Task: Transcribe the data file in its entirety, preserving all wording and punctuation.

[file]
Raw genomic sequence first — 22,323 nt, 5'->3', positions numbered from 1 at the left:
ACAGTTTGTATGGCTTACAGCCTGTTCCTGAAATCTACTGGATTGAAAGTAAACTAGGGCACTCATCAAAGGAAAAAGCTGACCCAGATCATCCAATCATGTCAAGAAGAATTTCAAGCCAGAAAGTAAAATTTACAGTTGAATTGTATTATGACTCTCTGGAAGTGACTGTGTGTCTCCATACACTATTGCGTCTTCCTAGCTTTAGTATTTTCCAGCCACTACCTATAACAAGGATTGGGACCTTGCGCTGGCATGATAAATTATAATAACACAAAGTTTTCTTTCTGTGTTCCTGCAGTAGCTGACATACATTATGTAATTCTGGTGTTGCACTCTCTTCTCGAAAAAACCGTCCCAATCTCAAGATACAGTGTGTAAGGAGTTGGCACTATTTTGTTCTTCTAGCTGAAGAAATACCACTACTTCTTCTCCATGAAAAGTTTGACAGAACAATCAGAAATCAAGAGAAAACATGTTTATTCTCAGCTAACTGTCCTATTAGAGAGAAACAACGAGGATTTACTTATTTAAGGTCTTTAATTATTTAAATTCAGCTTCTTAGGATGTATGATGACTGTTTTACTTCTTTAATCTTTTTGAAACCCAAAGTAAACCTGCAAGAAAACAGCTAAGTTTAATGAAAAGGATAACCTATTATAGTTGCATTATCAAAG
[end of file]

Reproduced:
Raw genomic sequence first — 22,323 nt, 5'->3', positions numbered from 1 at the left:
ACAGTTTGTATGGCTTACAGCCTGTTCCTGAAATCTACTGGATTGAAAGTAAACTAGGGCACTCATCAAAGGAAAAAGCTGACCCAGATCATCCAATCATGTCAAGAAGAATTTCAAGCCAGAAAGTAAAATTTACAGTTGAATTGTATTATGACTCTCTGGAAGTGACTGTGTGTCTCCATACACTATTGCGTCTTCCTAGCTTTAGTATTTTCCAGCCACTACCTATAACAAGGATTGGGACCTTGCGCTGGCATGATAAATTATAATAACACAAAGTTTTCTTTCTGTGTTCCTGCAGTAGCTGACATACATTATGTAATTCTGGTGTTGCACTCTCTTCTCGAAAAAACCGTCCCAATCTCAAGATACAGTGTGTAAGGAGTTGGCACTATTTTGTTCTTCTAGCTGAAGAAATACCACTACTTCTTCTCCATGAAAAGTTTGACAGAACAATCAGAAATCAAGAGAAAACATGTTTATTCTCAGCTAACTGTCCTATTAGAGAGAAACAACGAGGATTTACTTATTTAAGGTCTTTAATTATTTAAATTCAGCTTCTTAGGATGTATGATGACTGTTTTACTTCTTTAATCTTTTTGAAACCCAAAGTAAACCTGCAAGAAAACAGCTAAGTTTAATGAAAAGGATAACCTATTATAGTTGCATTATCAAAG